In the end, tears came, this although for weeks she had been reading one book after the other, implacably, to finally be able to stop crying over Rainer. But then the chapter about Rainer ended with a poem, the kind every loving woman wished would be written for her, and every unloved woman even more, but the unhappily loving ones the most of all, and it was introduced with the most heartrending invocation of Rainer of all.

I always move toward you
with my entire motion
For who am I and who are you
if we don't understand each other

And then she couldn't continue, but wept without restraint. Over Rainer. For jealousy of Lou. Because of Nietzsche. Because of Friedrich Carl Andreas. Because he had been so beautiful, once. Because the world was so unjust. Because the men in the educated, middle-class circles to which she aspired always fell in love with these ninnies who always smiled so tormentedly and knowledgably when the names of important intellectuals/poets/artists/directors were spoken, and who intoned all their few sentences as if they were just now uttering something especially surprisingly new.
(– O Rainer, this moment is presence for me evermore –)

Always this wafting and this ado and "What does woman want?" and no one knows.

But did she know, herself? What she wanted, really wanted – did she know?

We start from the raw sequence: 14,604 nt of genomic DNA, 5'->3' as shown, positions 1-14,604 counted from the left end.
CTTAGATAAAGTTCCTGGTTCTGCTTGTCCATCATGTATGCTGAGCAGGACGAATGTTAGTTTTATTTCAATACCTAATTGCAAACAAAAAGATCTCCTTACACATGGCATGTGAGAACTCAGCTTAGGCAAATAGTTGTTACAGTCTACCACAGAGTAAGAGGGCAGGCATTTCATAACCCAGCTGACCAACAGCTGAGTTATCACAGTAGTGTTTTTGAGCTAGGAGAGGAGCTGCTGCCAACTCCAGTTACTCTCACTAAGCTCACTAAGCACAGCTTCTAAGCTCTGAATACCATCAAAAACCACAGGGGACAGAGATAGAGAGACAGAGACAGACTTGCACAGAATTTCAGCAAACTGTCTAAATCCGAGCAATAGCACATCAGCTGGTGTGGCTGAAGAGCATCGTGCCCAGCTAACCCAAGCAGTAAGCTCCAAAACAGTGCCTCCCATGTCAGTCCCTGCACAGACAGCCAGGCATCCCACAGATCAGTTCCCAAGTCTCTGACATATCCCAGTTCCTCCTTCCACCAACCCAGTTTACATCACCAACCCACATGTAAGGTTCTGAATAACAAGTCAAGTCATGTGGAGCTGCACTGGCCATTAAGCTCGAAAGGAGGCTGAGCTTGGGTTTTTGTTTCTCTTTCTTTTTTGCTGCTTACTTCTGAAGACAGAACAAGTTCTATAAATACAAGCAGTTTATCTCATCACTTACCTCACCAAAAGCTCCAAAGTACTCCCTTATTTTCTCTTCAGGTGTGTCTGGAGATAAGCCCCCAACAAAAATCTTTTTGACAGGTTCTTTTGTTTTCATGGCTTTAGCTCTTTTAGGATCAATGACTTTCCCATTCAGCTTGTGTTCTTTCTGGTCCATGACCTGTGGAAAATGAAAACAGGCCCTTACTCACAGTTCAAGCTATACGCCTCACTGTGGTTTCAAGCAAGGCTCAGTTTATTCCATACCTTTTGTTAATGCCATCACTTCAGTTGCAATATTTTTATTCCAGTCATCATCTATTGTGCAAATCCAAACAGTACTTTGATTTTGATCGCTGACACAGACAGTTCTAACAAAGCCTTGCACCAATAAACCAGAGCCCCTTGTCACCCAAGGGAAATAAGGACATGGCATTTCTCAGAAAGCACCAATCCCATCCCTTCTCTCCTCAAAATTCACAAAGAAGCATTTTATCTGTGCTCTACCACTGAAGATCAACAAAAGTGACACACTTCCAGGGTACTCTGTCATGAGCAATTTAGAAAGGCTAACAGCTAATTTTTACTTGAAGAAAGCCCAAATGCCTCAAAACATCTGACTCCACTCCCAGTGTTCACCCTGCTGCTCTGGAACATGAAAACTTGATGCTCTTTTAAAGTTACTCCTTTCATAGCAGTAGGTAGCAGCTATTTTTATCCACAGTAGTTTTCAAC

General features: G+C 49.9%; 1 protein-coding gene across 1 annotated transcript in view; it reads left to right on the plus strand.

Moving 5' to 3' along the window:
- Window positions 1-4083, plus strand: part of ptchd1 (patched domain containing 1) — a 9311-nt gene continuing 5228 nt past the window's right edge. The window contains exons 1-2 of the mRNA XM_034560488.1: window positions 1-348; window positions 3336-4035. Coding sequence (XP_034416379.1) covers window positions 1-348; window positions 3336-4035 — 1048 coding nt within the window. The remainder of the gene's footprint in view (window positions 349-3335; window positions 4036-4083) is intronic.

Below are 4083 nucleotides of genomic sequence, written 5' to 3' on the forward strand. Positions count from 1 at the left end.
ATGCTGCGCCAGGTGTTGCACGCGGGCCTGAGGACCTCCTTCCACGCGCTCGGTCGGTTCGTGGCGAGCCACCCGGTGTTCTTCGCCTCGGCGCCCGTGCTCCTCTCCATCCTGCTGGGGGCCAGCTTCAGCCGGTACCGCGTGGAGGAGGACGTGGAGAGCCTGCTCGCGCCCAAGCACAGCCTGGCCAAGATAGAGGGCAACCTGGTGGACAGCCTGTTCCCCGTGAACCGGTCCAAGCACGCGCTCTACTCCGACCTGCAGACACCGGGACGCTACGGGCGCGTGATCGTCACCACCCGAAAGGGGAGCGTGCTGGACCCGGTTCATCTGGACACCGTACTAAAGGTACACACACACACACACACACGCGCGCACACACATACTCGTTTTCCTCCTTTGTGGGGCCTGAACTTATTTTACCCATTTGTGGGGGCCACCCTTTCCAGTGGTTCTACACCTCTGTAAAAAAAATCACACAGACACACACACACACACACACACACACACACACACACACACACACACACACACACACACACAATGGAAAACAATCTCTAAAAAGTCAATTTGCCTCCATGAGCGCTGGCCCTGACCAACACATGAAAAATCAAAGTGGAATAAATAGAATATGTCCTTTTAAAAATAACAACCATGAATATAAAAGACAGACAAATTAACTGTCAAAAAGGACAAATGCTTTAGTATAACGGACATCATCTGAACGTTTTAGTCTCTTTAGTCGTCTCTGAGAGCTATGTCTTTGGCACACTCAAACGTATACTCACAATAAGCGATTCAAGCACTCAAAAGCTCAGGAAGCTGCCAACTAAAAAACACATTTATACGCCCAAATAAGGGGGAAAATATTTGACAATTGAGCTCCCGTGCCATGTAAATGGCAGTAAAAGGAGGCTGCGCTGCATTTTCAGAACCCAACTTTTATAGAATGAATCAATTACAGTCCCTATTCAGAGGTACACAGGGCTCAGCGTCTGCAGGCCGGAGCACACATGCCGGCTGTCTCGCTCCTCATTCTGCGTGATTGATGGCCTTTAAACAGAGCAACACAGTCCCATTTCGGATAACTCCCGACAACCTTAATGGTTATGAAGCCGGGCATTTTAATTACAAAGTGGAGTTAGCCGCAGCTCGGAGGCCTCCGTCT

Well, what does it matter.

And she also cried because not only didn't Rainer call up anymore, he also could not be counted among the men who would have been worthy of her love anyway. Namely, she actually thought him a bit stupid. Actually, even quite stupid, but only in her lucid moments. That's why she wept twice as much, as soon as such a lucid moment was over. Not only in love unrequitedly, but also with someone who couldn't appreciate her love properly, even if he had wanted to!

Normally she didn't leave the building when she cried. But this evening she thought she would go crazy if she didn't leave her apartment, because she was weeping not only over Rainer, but also in rage at Lou. But to drown in tears at home and meanwhile abandon the field to the bimbos out there without a struggle – well, she still had some pride!